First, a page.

Anybody who watches NBA games has likely seen multiple players chewing on their mouthguards between plays. It makes sense; basketball involves lots of elbows flying and other mishaps that could lead to unplanned trips to the dentist. In baseball, however, mouthguards are more of an open secret among MLB players.
Mouthguards in baseball?
People who watch professional sports may see athletes biting down on mouthguards. The devices serve a variety of purposes, from helping people breathe to preventing further damage to other injuries. Whatever the case, many pro athletes swear by their mouthguards.
A look at the science of baseball shows that mouthguards can help with a variety of issues that come with playing America’s favorite pastime. From simple stress relief to the ability to control breathing, everyone who takes the field with one of these guards has a reason to do so.
These reasons provide a fascinating look inside an aspect of baseball that doesn’t get much coverage.
Helping baseball players breathe
Whatever the case, players have their reasons to use these guards. Some, like Jose Bautista, swear a mouthguard is crucial to their games. GuardLab, the brand which Bautista uses religiously, provides custom mouthguards that not only protect teeth but also provide other benefits, as Bautista explains on GuardLab’s website.
I never knew that a mouthguard could impact training, recovery, and performance,” Bautista said. “The lower guard I wear helps me get into alignment, breathe better and create less tension throughout my body during movements.”
Bautista serves on GuardLab’s advisory board. The mouthguards are designed from a scanned image of an individual’s bite and sent to a 3D printer, where a unique piece is engineered for its owner’s teeth. Not only does the guard help with breathing, but it also optimizes bite and gets the lower jaw into its natural position. This stabilizes everything above the neck and aiming to align its wearer’s entire body.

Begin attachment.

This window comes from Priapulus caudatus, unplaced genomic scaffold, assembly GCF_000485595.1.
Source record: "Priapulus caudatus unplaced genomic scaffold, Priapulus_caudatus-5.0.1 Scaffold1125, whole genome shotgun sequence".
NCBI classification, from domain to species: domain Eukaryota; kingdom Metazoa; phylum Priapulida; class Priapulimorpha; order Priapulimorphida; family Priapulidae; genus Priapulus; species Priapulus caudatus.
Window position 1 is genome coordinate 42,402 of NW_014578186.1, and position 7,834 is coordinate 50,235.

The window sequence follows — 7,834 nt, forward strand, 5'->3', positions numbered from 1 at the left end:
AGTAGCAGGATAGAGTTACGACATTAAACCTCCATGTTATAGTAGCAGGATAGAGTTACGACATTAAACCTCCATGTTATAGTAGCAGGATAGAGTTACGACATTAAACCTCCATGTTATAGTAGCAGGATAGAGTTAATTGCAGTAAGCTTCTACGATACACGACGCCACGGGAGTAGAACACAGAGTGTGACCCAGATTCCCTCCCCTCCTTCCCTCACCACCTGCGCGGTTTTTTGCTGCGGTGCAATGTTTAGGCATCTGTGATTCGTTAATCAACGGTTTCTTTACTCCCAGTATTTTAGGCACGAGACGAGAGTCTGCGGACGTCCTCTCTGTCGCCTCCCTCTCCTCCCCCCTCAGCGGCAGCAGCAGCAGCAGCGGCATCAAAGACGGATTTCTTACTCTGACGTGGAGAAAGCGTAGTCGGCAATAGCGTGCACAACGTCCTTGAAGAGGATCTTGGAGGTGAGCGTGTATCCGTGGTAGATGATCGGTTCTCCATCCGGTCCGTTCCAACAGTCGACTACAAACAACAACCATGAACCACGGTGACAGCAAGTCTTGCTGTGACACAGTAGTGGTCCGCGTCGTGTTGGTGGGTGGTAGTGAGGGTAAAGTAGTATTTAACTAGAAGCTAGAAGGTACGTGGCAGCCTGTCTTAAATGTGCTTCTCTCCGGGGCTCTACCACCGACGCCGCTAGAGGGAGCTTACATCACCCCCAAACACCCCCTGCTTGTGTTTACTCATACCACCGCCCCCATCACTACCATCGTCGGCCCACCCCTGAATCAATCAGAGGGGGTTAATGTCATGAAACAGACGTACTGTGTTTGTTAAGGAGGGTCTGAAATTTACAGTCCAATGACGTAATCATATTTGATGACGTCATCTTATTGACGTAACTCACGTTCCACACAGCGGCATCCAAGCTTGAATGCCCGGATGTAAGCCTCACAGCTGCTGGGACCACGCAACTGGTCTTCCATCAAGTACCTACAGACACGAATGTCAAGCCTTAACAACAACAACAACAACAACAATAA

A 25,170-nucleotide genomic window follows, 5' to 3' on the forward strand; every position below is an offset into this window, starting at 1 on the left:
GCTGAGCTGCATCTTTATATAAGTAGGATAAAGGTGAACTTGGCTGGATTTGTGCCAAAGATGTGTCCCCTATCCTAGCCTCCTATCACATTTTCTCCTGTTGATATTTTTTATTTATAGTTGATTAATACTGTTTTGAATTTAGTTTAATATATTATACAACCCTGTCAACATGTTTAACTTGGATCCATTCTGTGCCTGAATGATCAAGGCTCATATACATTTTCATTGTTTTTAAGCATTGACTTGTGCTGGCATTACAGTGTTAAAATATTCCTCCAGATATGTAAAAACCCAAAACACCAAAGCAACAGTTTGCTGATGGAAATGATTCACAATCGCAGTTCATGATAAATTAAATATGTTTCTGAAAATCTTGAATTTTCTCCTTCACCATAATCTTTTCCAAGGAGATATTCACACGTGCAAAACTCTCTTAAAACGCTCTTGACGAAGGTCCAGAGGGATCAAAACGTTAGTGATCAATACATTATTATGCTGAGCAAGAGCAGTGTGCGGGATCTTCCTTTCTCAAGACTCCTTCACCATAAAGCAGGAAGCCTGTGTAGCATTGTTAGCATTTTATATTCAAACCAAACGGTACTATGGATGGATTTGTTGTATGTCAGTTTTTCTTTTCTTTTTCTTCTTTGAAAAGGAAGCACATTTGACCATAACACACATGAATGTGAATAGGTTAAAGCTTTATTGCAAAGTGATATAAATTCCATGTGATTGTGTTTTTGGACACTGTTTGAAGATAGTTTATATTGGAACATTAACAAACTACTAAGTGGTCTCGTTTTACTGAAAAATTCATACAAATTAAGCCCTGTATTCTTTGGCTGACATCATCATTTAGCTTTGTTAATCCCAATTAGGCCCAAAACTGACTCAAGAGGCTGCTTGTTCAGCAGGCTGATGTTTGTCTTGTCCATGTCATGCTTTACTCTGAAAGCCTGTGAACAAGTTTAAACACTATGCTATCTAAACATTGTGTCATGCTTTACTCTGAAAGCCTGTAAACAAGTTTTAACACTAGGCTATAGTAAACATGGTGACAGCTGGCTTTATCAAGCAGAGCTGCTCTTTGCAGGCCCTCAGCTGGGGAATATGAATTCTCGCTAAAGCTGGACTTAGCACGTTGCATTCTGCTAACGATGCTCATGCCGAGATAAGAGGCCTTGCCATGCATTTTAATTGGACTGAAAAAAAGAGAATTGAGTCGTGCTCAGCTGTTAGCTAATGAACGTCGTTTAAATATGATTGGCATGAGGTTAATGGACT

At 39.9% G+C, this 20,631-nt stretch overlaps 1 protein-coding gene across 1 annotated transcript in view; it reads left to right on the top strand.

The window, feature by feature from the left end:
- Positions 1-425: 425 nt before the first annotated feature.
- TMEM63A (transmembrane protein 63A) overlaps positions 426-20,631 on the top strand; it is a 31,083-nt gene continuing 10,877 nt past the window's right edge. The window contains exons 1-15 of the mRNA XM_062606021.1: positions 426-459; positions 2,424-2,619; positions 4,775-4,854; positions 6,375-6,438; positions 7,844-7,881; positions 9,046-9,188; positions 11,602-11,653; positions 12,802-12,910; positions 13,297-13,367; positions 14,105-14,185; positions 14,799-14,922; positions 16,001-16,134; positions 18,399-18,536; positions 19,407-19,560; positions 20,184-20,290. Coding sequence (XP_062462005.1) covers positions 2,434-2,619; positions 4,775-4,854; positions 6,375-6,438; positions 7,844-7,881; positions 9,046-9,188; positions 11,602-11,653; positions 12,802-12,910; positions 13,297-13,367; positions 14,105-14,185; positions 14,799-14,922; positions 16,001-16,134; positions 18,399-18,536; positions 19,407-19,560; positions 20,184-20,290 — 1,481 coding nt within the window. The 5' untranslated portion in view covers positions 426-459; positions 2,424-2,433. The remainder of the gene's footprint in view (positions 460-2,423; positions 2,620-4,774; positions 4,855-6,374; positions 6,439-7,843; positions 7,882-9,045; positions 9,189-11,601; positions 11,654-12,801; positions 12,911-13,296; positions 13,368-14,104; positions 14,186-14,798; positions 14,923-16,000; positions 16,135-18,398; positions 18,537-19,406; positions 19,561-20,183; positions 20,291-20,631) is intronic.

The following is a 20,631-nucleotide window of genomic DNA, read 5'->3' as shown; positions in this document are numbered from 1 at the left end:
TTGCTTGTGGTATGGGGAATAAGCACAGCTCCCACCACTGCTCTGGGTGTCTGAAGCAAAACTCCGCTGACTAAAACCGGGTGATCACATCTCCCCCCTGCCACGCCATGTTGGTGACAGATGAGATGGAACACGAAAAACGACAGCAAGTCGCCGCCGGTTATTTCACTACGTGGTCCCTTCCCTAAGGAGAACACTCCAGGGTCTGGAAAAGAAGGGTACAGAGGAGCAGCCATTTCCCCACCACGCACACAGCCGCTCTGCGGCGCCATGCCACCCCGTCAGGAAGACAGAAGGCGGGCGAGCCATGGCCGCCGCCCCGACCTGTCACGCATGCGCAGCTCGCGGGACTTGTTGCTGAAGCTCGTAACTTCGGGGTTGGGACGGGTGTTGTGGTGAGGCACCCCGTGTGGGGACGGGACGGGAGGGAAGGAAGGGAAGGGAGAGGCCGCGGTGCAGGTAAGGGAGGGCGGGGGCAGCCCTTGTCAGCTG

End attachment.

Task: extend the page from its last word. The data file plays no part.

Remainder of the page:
Just like a bat, glove, and pads, Bautista claims his mouthguard is a piece of sporting equipment, and he cannot take the field without using it.
Do mouthguards relieve stress?
Los Angeles Dodgers pitcher David Price reportedly credits his mouthguard with helping him relieve stress while out on the pitcher’s mound. Athletes are a superstitious bunch; many taking precautions like this simply to make themselves feel better. However, this isn’t necessarily the case with Price and those who use mouthguards.
In a piece about the benefits of mouthguards, Fabio Comana of the American Council on Exercise told the New York Times there could be benefits to a mouthguard beyond protection and superstition. “There is research to support improved breathing mechanics and reduced jaw fatigue,” he explains.
Mouthguards, like the ones made by Makkar and Under Armour, come with claims that they can help everything from stress to breathing. Top-of-the-line mouthguards can even cost thousands of dollars.
Dentist Kathrina Agatep told the New York Times that a properly-placed jaw can have positive effects on one’s entire body. “When you have the jaw in relaxed position, the rest of the body can be more relaxed. It’s a domino effect,” she says.
Whatever the case may be, mouthguards’ function goes beyond the basics. Next time an MLB player flashes a strangely-covered smile, they’re showing the world what might actually be a key to their success. With careers like Bautista and Price’s, these results speak for themselves.